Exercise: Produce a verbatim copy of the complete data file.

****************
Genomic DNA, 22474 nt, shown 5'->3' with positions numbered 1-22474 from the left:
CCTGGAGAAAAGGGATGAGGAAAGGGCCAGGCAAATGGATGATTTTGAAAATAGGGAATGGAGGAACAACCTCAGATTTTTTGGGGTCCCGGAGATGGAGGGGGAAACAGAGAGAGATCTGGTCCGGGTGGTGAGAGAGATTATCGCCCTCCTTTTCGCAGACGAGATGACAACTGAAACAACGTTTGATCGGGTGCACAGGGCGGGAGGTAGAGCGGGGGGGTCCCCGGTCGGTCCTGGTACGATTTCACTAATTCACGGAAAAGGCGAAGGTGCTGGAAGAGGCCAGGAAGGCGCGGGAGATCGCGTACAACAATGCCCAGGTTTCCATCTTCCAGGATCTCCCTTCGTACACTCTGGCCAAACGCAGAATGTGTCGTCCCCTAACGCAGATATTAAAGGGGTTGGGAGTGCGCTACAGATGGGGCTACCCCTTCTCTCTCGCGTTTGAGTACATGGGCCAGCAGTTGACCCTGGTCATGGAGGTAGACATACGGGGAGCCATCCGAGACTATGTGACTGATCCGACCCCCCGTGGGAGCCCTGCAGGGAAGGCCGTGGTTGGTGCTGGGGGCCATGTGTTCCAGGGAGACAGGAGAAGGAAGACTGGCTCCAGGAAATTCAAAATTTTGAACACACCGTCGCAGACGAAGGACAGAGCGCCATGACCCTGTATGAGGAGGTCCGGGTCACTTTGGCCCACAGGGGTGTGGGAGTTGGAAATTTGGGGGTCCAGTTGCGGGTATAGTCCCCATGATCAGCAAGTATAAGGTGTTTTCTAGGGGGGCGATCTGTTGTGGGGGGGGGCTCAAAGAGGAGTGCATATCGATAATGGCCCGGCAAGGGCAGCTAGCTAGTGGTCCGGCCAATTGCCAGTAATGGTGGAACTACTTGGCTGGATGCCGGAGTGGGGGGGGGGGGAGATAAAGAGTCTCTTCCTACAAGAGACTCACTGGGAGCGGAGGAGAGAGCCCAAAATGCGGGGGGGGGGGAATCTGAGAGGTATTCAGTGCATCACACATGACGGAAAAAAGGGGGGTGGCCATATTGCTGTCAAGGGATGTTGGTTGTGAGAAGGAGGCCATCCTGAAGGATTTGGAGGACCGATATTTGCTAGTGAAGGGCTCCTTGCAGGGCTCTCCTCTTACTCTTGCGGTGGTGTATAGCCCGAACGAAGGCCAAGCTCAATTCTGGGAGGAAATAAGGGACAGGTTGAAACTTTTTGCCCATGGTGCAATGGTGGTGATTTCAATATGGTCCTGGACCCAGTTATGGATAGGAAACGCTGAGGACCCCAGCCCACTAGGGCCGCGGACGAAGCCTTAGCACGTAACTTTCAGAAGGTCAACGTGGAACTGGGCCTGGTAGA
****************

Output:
Genomic DNA, 22474 nt, shown 5'->3' with positions numbered 1-22474 from the left:
CCTGGAGAAAAGGGATGAGGAAAGGGCCAGGCAAATGGATGATTTTGAAAATAGGGAATGGAGGAACAACCTCAGATTTTTTGGGGTCCCGGAGATGGAGGGGGAAACAGAGAGAGATCTGGTCCGGGTGGTGAGAGAGATTATCGCCCTCCTTTTCGCAGACGAGATGACAACTGAAACAACGTTTGATCGGGTGCACAGGGCGGGAGGTAGAGCGGGGGGGTCCCCGGTCGGTCCTGGTACGATTTCACTAATTCACGGAAAAGGCGAAGGTGCTGGAAGAGGCCAGGAAGGCGCGGGAGATCGCGTACAACAATGCCCAGGTTTCCATCTTCCAGGATCTCCCTTCGTACACTCTGGCCAAACGCAGAATGTGTCGTCCCCTAACGCAGATATTAAAGGGGTTGGGAGTGCGCTACAGATGGGGCTACCCCTTCTCTCTCGCGTTTGAGTACATGGGCCAGCAGTTGACCCTGGTCATGGAGGTAGACATACGGGGAGCCATCCGAGACTATGTGACTGATCCGACCCCCCGTGGGAGCCCTGCAGGGAAGGCCGTGGTTGGTGCTGGGGGCCATGTGTTCCAGGGAGACAGGAGAAGGAAGACTGGCTCCAGGAAATTCAAAATTTTGAACACACCGTCGCAGACGAAGGACAGAGCGCCATGACCCTGTATGAGGAGGTCCGGGTCACTTTGGCCCACAGGGGTGTGGGAGTTGGAAATTTGGGGGTCCAGTTGCGGGTATAGTCCCCATGATCAGCAAGTATAAGGTGTTTTCTAGGGGGGCGATCTGTTGTGGGGGGGGGCTCAAAGAGGAGTGCATATCGATAATGGCCCGGCAAGGGCAGCTAGCTAGTGGTCCGGCCAATTGCCAGTAATGGTGGAACTACTTGGCTGGATGCCGGAGTGGGGGGGGGGGGAGATAAAGAGTCTCTTCCTACAAGAGACTCACTGGGAGCGGAGGAGAGAGCCCAAAATGCGGGGGGGGGGGAATCTGAGAGGTATTCAGTGCATCACACATGACGGAAAAAAGGGGGGTGGCCATATTGCTGTCAAGGGATGTTGGTTGTGAGAAGGAGGCCATCCTGAAGGATTTGGAGGACCGATATTTGCTAGTGAAGGGCTCCTTGCAGGGCTCTCCTCTTACTCTTGCGGTGGTGTATAGCCCGAACGAAGGCCAAGCTCAATTCTGGGAGGAAATAAGGGACAGGTTGAAACTTTTTGCCCATGGTGCAATGGTGGTGATTTCAATATGGTCCTGGACCCAGTTATGGATAGGAAACGCTGAGGACCCCAGCCCACTAGGGCCGCGGACGAAGCCTTAGCACGTAACTTTCAGAAGGTCAACGTGGAACTGGGCCTGGTAGA